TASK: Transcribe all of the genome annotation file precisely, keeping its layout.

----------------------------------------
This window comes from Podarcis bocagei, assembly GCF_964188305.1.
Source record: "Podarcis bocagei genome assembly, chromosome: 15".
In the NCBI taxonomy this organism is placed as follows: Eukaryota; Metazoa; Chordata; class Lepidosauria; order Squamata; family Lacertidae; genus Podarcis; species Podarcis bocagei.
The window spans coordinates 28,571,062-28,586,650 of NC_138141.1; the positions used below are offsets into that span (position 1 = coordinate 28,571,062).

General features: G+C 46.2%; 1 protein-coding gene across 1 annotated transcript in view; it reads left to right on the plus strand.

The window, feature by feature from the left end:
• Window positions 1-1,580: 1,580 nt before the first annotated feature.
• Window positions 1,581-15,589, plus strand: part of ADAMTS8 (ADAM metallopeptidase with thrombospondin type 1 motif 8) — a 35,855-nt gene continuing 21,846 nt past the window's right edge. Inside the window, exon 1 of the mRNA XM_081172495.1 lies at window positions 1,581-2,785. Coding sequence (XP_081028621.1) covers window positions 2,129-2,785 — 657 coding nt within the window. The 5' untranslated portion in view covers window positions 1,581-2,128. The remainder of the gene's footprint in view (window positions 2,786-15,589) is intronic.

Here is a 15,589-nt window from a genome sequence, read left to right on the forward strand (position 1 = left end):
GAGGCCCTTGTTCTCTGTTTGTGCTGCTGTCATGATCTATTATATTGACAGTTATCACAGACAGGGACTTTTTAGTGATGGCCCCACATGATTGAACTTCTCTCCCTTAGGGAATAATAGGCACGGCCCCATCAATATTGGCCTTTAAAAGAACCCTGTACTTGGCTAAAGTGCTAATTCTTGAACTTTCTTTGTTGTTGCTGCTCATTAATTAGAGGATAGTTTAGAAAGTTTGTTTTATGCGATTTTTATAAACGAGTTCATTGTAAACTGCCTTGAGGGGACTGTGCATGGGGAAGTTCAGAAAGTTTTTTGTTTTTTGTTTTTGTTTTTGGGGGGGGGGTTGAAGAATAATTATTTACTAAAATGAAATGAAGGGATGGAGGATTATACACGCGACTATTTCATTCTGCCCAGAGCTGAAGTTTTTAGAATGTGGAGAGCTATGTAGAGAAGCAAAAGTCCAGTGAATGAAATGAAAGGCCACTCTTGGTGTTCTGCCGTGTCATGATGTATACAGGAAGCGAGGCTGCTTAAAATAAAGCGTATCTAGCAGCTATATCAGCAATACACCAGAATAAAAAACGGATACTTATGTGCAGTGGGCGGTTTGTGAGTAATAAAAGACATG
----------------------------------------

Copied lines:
This window comes from Podarcis bocagei, assembly GCF_964188305.1.
Source record: "Podarcis bocagei genome assembly, chromosome: 15".
In the NCBI taxonomy this organism is placed as follows: Eukaryota; Metazoa; Chordata; class Lepidosauria; order Squamata; family Lacertidae; genus Podarcis; species Podarcis bocagei.
The window spans coordinates 28,571,062-28,586,650 of NC_138141.1; the positions used below are offsets into that span (position 1 = coordinate 28,571,062).

General features: G+C 46.2%; 1 protein-coding gene across 1 annotated transcript in view; it reads left to right on the plus strand.

The window, feature by feature from the left end:
• Window positions 1-1,580: 1,580 nt before the first annotated feature.
• Window positions 1,581-15,589, plus strand: part of ADAMTS8 (ADAM metallopeptidase with thrombospondin type 1 motif 8) — a 35,855-nt gene continuing 21,846 nt past the window's right edge. Inside the window, exon 1 of the mRNA XM_081172495.1 lies at window positions 1,581-2,785. Coding sequence (XP_081028621.1) covers window positions 2,129-2,785 — 657 coding nt within the window. The 5' untranslated portion in view covers window positions 1,581-2,128. The remainder of the gene's footprint in view (window positions 2,786-15,589) is intronic.

Here is a 15,589-nt window from a genome sequence, read left to right on the forward strand (position 1 = left end):
GAGGCCCTTGTTCTCTGTTTGTGCTGCTGTCATGATCTATTATATTGACAGTTATCACAGACAGGGACTTTTTAGTGATGGCCCCACATGATTGAACTTCTCTCCCTTAGGGAATAATAGGCACGGCCCCATCAATATTGGCCTTTAAAAGAACCCTGTACTTGGCTAAAGTGCTAATTCTTGAACTTTCTTTGTTGTTGCTGCTCATTAATTAGAGGATAGTTTAGAAAGTTTGTTTTATGCGATTTTTATAAACGAGTTCATTGTAAACTGCCTTGAGGGGACTGTGCATGGGGAAGTTCAGAAAGTTTTTTGTTTTTTGTTTTTGTTTTTGGGGGGGGGGTTGAAGAATAATTATTTACTAAAATGAAATGAAGGGATGGAGGATTATACACGCGACTATTTCATTCTGCCCAGAGCTGAAGTTTTTAGAATGTGGAGAGCTATGTAGAGAAGCAAAAGTCCAGTGAATGAAATGAAAGGCCACTCTTGGTGTTCTGCCGTGTCATGATGTATACAGGAAGCGAGGCTGCTTAAAATAAAGCGTATCTAGCAGCTATATCAGCAATACACCAGAATAAAAAACGGATACTTATGTGCAGTGGGCGGTTTGTGAGTAATAAAAGACATG